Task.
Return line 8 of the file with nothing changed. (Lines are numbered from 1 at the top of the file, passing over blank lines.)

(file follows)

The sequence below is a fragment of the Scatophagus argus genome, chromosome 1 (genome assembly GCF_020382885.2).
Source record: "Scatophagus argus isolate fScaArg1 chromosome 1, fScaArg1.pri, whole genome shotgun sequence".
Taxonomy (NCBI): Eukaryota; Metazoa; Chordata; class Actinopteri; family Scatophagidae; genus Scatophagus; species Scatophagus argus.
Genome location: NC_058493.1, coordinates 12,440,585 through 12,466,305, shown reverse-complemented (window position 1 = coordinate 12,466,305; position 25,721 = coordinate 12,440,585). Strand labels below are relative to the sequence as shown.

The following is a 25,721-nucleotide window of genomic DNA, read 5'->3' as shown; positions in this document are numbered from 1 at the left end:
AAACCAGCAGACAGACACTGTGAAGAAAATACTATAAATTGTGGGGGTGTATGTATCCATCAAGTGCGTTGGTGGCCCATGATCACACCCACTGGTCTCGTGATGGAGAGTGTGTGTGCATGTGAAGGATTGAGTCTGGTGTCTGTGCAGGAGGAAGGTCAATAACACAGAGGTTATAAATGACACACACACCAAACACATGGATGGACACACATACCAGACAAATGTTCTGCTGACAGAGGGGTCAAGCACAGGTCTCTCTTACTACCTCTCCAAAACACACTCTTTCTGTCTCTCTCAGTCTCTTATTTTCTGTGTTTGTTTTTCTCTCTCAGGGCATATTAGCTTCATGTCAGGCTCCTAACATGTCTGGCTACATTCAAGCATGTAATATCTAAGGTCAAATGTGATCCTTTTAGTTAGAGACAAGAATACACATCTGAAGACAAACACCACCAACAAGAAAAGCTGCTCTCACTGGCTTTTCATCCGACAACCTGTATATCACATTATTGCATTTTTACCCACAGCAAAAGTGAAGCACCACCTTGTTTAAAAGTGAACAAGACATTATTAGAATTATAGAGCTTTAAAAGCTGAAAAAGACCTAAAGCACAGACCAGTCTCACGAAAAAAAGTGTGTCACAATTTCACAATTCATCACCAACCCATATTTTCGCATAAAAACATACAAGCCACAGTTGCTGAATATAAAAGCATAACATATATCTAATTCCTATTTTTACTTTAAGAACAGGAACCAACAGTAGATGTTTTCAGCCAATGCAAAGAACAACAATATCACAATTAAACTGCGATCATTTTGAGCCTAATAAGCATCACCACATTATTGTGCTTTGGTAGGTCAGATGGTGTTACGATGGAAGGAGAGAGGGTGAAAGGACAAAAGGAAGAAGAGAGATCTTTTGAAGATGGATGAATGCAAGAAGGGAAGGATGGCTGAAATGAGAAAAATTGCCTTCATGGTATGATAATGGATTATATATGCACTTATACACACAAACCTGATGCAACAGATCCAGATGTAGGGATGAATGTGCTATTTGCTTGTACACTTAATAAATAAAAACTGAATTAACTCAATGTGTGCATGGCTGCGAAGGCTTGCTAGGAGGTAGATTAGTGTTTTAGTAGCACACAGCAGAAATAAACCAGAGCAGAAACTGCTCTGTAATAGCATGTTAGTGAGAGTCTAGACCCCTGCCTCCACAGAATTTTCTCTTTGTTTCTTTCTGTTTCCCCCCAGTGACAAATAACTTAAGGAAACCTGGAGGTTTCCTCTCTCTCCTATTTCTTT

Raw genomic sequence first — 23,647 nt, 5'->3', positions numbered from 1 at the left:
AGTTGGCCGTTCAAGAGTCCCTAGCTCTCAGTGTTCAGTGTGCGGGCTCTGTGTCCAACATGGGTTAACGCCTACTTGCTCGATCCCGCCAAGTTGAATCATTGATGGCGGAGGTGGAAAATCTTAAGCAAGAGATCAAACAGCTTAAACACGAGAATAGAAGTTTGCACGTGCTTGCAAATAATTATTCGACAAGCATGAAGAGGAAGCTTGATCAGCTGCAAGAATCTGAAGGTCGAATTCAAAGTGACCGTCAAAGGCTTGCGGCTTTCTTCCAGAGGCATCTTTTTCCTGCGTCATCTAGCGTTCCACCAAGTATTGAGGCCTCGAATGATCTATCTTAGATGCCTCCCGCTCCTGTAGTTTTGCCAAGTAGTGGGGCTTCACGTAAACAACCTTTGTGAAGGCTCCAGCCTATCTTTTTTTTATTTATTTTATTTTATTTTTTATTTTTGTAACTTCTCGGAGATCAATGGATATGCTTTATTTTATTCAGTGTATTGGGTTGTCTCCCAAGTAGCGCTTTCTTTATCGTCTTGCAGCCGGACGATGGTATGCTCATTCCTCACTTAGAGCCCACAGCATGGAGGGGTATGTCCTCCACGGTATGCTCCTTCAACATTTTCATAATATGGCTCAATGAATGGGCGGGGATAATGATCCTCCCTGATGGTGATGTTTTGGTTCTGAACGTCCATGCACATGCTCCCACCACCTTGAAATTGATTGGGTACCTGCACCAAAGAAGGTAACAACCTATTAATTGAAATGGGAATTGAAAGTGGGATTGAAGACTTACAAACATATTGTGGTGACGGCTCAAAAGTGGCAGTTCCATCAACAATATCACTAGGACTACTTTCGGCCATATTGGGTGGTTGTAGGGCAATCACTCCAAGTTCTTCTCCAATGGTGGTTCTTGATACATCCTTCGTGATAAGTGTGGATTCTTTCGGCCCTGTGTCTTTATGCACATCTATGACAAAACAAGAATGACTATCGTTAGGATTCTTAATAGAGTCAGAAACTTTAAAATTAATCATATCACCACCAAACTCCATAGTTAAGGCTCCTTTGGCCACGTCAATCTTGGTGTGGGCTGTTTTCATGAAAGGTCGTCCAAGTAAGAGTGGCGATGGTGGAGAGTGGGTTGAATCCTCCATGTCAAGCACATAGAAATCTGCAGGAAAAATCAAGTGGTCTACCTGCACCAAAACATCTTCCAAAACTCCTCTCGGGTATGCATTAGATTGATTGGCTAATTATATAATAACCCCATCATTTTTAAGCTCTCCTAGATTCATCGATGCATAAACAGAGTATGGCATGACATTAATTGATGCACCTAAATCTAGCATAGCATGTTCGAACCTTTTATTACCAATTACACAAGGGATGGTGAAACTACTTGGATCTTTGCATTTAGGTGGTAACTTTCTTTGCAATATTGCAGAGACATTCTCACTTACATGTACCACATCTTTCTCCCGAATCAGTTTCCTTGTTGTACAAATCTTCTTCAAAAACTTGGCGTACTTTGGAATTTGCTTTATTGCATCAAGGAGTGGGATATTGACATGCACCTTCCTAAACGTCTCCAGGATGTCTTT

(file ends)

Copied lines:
AGTTGGCCGTTCAAGAGTCCCTAGCTCTCAGTGTTCAGTGTGCGGGCTCTGTGTCCAACATGGGTTAACGCCTACTTGCTCGATCCCGCCAAGTTGAATCATTGATGGCGGAGGTGGAAAATCTTAAGCAAGAGATCAAACAGCTTAAACACGAGAATAGAAGTTTGCACGTGCTTGCAAATAATTATTCGACAAGCATGAAGAGGAAGCTTGATCAGCTGCAAGAATCTGAAGGTCGAATTCAAAGTGACCGTCAAAGGCTTGCGGCTTTCTTCCAGAGGCATCTTTTTCCTGCGTCATCTAGCGTTCCACCAAGTATTGAGGCCTCGAATGATCTATCTTAGATGCCTCCCGCTCCTGTAGTTTTGCCAAGTAGTGGGGCTTCACGTAAACAACCTTTGTGAAGGCTCCAGCCTATCTTTTTTTTATTTATTTTATTTTATTTTTTATTTTTGTAACTTCTCGGAGATCAATGGATATGCTTTATTTTATTCAGTGTATTGGGTTGTCTCCCAAGTAGCGCTTTCTTTATCGTCTTGCAGCCGGACGATGGTATGCTCATTCCTCACTTAGAGCCCACAGCATGGAGGGGTATGTCCTCCACGGTATGCTCCTTCAACATTTTCATAATATGGCTCAATGAATGGGCGGGGATAATGATCCTCCCTGATGGTGATGTTTTGGTTCTGAACGTCCATGCACATGCTCCCACCACCTTGAAATTGATTGGGTACCTGCACCAAAGAAGGTAACAACCTATTAATTGAAATGGGAATTGAAAGTGGGATTGAAGACTTACAAACATATTGTGGTGACGGCTCAAAAGTGGCAGTTCCATCAACAATATCACTAGGACTACTTTCGGCCATATTGGGTGGTTGTAGGGCAATCACTCCAAGTTCTTCTCCAATGGTGGTTCTTGATACATCCTTCGTGATAAGTGTGGATTCTTTCGGCCCTGTGTCTTTATGCACATCTATGACAAAACAAGAATGACTATCGTTAGGATTCTTAATAGAGTCAGAAACTTTAAAATTAATCATATCACCACCAAACTCCATAGTTAAGGCTCCTTTGGCCACGTCAATCTTGGTGTGGGCTGTTTTCATGAAAGGTCGTCCAAGTAAGAGTGGCGATGGTGGAGAGTGGGTTGAATCCTCCATGTCAAGCACATAGAAATCTGCAGGAAAAATCAAGTGGTCTACCTGCACCAAAACATCTTCCAAAACTCCTCTCGGGTATGCATTAGATTGATTGGCTAATTATATAATAACCCCATCATTTTTAAGCTCTCCTAGATTCATCGATGCATAAACAGAGTATGGCATGACATTAATTGATGCACCTAAATCTAGCATAGCATGTTCGAACCTTTTATTACCAATTACACAAGGGATGGTGAAACTACTTGGATCTTTGCATTTAGGTGGTAACTTTCTTTGCAATATTGCAGAGACATTCTCACTTACATGTACCACATCTTTCTCCCGAATCAGTTTCCTTGTTGTACAAATCTTCTTCAAAAACTTGGCGTACTTTGGAATTTGCTTTATTGCATCAAGGAGTGGGATATTGACATGCACCTTCCTAAACGTCTCCAGGATGTCTTT